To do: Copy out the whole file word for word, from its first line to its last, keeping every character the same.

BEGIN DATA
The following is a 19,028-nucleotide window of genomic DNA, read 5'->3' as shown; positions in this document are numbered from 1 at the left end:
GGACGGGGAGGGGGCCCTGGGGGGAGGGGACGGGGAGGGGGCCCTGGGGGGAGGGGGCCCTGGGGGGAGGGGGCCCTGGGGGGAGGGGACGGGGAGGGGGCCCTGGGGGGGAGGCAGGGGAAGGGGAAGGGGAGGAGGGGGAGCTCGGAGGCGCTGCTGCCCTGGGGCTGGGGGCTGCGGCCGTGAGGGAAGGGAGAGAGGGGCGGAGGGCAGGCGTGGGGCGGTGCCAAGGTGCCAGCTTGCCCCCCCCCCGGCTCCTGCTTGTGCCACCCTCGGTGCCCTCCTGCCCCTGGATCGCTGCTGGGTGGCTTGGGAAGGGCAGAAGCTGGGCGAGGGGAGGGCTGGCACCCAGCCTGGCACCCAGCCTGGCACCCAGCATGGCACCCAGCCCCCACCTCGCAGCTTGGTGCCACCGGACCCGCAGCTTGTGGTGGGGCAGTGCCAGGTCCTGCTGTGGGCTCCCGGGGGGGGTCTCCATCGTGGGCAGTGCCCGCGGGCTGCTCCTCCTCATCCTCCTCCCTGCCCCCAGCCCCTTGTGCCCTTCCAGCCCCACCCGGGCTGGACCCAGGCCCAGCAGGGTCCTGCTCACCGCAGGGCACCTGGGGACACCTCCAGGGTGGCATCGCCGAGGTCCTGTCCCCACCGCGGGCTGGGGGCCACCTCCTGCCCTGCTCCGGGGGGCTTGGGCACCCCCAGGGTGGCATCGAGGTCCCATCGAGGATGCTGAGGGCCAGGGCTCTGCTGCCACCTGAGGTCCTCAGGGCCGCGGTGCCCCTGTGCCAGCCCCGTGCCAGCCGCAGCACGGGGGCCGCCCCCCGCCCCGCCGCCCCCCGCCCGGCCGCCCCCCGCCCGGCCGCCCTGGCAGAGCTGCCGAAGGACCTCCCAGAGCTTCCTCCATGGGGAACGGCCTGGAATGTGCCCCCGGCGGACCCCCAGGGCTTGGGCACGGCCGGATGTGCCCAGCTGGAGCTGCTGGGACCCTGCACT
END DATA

The following is a 19,028-nucleotide window of genomic DNA, read 5'->3' as shown; positions in this document are numbered from 1 at the left end:
GGACGGGGAGGGGGCCCTGGGGGGAGGGGACGGGGAGGGGGCCCTGGGGGGAGGGGGCCCTGGGGGGAGGGGGCCCTGGGGGGAGGGGACGGGGAGGGGGCCCTGGGGGGGAGGCAGGGGAAGGGGAAGGGGAGGAGGGGGAGCTCGGAGGCGCTGCTGCCCTGGGGCTGGGGGCTGCGGCCGTGAGGGAAGGGAGAGAGGGGCGGAGGGCAGGCGTGGGGCGGTGCCAAGGTGCCAGCTTGCCCCCCCCCCGGCTCCTGCTTGTGCCACCCTCGGTGCCCTCCTGCCCCTGGATCGCTGCTGGGTGGCTTGGGAAGGGCAGAAGCTGGGCGAGGGGAGGGCTGGCACCCAGCCTGGCACCCAGCCTGGCACCCAGCATGGCACCCAGCCCCCACCTCGCAGCTTGGTGCCACCGGACCCGCAGCTTGTGGTGGGGCAGTGCCAGGTCCTGCTGTGGGCTCCCGGGGGGGGTCTCCATCGTGGGCAGTGCCCGCGGGCTGCTCCTCCTCATCCTCCTCCCTGCCCCCAGCCCCTTGTGCCCTTCCAGCCCCACCCGGGCTGGACCCAGGCCCAGCAGGGTCCTGCTCACCGCAGGGCACCTGGGGACACCTCCAGGGTGGCATCGCCGAGGTCCTGTCCCCACCGCGGGCTGGGGGCCACCTCCTGCCCTGCTCCGGGGGGCTTGGGCACCCCCAGGGTGGCATCGAGGTCCCATCGAGGATGCTGAGGGCCAGGGCTCTGCTGCCACCTGAGGTCCTCAGGGCCGCGGTGCCCCTGTGCCAGCCCCGTGCCAGCCGCAGCACGGGGGCCGCCCCCCGCCCCGCCGCCCCCCGCCCGGCCGCCCCCCGCCCGGCCGCCCTGGCAGAGCTGCCGAAGGACCTCCCAGAGCTTCCTCCATGGGGAACGGCCTGGAATGTGCCCCCGGCGGACCCCCAGGGCTTGGGCACGGCCGGATGTGCCCAGCTGGAGCTGCTGGGACCCTGCACT